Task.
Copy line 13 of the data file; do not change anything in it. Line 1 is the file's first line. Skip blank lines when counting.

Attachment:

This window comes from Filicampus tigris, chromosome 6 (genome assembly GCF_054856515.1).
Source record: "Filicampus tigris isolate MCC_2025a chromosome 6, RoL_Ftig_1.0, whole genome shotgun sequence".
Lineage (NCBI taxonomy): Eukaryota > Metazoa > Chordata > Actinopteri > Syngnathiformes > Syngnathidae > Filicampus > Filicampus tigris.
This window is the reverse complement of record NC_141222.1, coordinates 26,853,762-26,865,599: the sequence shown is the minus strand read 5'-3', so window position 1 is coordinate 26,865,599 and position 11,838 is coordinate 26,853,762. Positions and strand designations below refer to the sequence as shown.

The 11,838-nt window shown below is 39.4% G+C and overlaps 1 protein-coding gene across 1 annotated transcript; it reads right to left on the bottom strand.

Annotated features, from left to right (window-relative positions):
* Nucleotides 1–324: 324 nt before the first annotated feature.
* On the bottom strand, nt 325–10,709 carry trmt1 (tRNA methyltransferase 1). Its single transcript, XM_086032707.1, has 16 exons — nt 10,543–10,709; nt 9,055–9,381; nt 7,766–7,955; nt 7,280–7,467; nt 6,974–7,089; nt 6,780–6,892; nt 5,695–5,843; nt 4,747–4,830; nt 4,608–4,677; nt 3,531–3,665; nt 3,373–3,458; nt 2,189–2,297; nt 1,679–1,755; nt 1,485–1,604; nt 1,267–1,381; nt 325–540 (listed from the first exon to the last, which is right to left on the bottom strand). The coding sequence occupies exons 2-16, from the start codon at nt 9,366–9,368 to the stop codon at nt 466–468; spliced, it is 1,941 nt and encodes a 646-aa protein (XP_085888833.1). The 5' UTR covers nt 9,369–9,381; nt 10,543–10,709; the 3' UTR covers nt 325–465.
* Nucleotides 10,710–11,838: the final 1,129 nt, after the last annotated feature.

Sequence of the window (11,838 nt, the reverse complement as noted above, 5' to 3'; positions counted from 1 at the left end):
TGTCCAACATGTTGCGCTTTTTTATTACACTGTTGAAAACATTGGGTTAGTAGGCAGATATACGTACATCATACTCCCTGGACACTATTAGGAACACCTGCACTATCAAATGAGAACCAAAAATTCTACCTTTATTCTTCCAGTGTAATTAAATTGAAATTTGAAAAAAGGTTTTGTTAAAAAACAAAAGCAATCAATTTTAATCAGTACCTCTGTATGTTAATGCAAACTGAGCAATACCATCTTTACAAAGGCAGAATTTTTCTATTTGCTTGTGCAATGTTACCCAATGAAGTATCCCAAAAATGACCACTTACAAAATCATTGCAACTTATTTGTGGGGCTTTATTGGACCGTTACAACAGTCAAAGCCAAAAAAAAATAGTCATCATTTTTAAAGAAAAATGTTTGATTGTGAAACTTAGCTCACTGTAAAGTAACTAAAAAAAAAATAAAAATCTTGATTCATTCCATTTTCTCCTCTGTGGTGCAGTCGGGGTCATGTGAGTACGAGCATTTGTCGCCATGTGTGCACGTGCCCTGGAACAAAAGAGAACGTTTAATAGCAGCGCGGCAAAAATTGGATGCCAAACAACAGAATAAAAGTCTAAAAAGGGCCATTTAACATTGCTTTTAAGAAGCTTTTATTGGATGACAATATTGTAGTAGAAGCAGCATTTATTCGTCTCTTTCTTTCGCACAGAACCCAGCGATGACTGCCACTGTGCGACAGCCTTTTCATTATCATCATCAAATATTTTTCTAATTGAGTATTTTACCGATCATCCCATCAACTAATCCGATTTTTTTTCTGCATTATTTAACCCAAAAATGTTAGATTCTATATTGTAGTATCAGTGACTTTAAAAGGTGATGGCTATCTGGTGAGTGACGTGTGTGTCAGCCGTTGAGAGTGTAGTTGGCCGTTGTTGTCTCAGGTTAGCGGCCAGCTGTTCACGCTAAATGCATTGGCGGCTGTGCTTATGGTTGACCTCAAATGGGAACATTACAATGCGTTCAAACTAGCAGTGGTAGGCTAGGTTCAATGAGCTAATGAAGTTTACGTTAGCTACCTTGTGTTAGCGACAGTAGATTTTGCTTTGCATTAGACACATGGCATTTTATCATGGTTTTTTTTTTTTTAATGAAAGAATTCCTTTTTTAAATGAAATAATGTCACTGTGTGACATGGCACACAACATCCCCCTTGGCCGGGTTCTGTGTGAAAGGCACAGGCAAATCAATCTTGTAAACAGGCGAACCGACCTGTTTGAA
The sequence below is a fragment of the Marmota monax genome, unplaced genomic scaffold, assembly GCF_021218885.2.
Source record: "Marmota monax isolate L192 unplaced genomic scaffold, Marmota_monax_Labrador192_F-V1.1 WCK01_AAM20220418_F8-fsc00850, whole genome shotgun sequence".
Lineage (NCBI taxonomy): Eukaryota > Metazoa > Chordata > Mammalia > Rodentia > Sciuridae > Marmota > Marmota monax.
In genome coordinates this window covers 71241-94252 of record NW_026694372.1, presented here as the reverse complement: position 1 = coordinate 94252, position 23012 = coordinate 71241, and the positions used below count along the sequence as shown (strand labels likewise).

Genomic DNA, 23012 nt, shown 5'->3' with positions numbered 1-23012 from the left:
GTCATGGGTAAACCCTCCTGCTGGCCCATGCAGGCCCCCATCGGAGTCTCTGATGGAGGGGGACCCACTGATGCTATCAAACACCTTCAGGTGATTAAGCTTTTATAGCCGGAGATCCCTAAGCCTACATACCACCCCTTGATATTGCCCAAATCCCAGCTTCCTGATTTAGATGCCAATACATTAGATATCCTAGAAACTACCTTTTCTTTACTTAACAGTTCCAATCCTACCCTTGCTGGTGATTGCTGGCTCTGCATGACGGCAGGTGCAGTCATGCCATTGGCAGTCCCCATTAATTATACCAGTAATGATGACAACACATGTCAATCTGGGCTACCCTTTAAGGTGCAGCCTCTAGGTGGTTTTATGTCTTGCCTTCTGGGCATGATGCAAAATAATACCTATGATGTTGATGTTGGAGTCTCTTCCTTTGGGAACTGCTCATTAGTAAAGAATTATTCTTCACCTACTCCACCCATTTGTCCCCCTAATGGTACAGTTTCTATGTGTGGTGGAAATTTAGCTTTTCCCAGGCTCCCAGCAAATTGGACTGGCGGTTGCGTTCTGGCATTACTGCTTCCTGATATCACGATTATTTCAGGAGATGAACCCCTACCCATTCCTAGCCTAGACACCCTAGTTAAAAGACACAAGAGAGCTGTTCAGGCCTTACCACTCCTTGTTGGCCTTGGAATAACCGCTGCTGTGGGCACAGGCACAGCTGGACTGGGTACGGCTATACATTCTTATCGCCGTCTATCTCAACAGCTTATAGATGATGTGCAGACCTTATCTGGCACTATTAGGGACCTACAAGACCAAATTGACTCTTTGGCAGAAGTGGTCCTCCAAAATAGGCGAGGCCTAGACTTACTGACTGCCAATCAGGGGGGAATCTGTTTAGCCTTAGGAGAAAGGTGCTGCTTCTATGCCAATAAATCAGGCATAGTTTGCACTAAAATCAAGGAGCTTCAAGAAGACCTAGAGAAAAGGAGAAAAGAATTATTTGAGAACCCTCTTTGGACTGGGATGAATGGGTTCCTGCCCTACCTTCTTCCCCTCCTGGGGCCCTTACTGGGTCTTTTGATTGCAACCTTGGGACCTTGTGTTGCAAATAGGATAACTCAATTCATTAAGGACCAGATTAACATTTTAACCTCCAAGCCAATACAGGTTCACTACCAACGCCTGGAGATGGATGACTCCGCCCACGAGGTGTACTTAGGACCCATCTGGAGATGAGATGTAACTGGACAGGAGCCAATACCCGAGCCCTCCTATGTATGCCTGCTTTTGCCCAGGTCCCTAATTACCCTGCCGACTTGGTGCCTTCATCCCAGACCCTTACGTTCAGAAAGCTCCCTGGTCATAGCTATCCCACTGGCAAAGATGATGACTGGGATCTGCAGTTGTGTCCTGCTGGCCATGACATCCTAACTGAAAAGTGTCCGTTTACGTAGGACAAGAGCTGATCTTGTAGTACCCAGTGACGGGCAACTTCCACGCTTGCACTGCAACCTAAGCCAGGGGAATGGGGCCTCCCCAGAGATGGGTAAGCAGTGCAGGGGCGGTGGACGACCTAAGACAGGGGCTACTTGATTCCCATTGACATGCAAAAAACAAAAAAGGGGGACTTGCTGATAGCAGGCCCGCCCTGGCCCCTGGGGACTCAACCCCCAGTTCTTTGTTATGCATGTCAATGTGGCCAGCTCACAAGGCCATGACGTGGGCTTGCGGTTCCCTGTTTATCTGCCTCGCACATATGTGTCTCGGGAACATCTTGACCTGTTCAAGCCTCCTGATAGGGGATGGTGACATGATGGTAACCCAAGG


Source record: "Marmota monax isolate L192 unplaced genomic scaffold, Marmota_monax_Labrador192_F-V1.1 WCK01_AAM20220418_F8-fsc00850, whole genome shotgun sequence".